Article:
I don’t have any followers. There are, however, thousands of people who have chosen to follow my accounts. It’s a big difference.

Do you know what a hard to reach group is? #MRX

I saw a title of blog post recently titled “What is a hard to reach group?” The answer seemed obvious – young men, hispanic people, people with high incomes. There are lots of demographic groups that are hard to reach and cause researchers a lot of stress when it comes to filling every cell in a sampling matrix.

But that wasn’t the first thing that came to mind for me. The first thing I thought of was that hard to reach people are those for whom we haven’t found the right value proposition. We haven’t found the incentives that are meaningful to them. That’s the simplest answer.

But, it also means we haven’t found the type of research that feels important to them – our surveys aren’t meaningful to them, our focus groups don’t put them at ease, our individual interviews feel unnatural to them.

Maybe these ‘hard to reach’ groups aren’t hard to reach at all. Maybe we’ve spend all of our time trying to attract and interest mini-mes. People just like me. People who completed highschool. People who went to college. People who work from 9 to 5 and then go home, make dinner, take care of the kids and get to bed by 11.

Maybe, if we stopped trying to recruit mini-mes, if we stepped into the shoes of someone who works the nightshift, someone who plays video games until 3am, someone who only wears designer shoes, maybe we’d find that these hard to reach groups aren’t so hard to reach at all.

The People Side of Innovation by Stefan Lindegaard #ESOMAR #ESOdigital #MRX

Live blogging from the #ESOMAR digital conference in Stockholm. Any errors or bad jokes are my own.esomar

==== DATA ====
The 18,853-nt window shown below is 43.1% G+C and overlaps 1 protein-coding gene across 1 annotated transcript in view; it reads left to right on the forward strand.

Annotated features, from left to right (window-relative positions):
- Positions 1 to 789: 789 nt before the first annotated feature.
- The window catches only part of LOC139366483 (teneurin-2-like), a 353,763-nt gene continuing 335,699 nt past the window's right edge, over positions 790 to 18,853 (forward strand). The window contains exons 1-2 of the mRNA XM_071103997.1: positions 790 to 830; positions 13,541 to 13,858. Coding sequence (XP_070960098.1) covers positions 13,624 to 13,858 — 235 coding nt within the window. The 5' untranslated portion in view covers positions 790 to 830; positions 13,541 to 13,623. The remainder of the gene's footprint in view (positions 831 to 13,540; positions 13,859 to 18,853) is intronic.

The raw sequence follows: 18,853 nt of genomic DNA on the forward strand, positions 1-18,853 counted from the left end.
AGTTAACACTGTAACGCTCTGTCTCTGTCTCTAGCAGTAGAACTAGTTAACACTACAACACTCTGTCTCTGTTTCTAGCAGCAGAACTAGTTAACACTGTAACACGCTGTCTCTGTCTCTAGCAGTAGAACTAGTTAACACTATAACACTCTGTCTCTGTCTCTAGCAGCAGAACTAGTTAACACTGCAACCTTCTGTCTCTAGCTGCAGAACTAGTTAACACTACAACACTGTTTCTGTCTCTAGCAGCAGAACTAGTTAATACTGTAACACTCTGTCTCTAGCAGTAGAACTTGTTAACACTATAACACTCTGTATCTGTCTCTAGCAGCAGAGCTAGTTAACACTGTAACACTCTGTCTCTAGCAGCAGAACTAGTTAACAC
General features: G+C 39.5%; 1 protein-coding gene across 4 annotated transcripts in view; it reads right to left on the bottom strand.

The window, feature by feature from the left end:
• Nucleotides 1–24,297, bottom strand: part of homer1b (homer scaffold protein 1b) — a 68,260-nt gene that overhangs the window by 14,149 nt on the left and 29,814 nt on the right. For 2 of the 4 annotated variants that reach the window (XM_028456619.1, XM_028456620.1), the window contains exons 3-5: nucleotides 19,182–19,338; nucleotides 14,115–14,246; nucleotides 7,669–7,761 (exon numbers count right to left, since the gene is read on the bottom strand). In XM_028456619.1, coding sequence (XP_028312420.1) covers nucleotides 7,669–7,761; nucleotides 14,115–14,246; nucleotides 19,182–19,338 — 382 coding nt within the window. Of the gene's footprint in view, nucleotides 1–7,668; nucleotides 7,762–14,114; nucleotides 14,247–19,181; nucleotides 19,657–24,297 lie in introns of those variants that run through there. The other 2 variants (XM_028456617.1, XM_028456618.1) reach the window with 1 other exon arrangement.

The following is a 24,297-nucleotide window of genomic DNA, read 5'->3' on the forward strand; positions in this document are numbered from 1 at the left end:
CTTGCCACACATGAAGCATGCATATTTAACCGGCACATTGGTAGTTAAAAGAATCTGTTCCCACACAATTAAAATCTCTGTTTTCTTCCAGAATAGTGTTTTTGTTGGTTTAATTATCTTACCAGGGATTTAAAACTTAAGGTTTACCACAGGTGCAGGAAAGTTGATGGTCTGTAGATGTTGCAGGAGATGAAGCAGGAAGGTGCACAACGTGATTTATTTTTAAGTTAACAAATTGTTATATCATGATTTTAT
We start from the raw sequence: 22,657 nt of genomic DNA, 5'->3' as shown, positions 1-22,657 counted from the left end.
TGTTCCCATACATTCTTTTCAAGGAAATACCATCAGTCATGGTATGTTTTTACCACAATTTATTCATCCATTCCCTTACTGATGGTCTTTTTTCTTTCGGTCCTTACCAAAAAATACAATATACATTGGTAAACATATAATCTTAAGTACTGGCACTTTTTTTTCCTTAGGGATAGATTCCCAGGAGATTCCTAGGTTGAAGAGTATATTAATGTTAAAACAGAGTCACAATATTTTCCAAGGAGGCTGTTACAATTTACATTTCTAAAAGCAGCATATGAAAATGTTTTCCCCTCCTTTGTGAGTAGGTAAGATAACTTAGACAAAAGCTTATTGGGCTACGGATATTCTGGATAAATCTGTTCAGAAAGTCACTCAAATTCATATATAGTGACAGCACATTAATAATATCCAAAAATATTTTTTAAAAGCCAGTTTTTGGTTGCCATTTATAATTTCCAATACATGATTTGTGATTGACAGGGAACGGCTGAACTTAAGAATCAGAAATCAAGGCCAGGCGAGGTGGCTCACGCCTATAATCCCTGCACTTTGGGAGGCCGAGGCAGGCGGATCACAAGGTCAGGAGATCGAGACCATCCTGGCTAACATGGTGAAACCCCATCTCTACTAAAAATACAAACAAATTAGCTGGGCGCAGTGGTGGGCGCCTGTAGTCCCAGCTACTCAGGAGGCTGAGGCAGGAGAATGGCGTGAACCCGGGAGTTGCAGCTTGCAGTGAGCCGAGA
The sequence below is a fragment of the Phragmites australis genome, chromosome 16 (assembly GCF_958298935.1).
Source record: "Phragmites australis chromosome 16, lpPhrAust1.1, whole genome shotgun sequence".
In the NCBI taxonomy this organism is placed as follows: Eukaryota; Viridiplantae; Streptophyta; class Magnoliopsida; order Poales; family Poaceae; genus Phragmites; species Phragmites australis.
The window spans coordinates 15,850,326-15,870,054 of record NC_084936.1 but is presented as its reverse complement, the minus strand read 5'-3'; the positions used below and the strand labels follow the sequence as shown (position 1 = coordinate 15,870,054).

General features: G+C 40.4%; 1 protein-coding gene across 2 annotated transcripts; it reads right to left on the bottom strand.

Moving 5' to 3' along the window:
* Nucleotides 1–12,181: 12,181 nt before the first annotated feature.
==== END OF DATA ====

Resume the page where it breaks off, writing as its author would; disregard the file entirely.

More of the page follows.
The People Side of InnovationStefan Lindegaard, , Author and Strategic Advisor, 15inno, Denmark

  • he is a self-confessed nerd in innovation
  • now we need a new phone every 3 months instead of every 3 years
  • Embedded image permalinkanything can be copied around the world within 2 months because of transparency and communications
  • open innovation is a philosophy or mindset of innovation
  • thought leadership and thought intelligence are a necessity, being an engineer is no longer sufficient
  • discovery is the first great idea, not necessarily the engineer but anyone
  • incubation, acceleration are the next steps and require the right people at the right time
  • figure out which of your employees are good at these different areas and put them in the place for each project
  • how do you get access to these people?
  • you need intrapreneurial skills, networking talent, communication skills, strategic influencing, adaptive fast learner, balanced optimism, tolerance for uncertainty, passion
  • it’s not matching people to holes anymore
  • financial rewards aren’t necessarily the number 1 reward, but people really crave intellectual stimulation, if there’s money that’s great too
  • teams need to include more and different functions now, it’s not just engineers anymore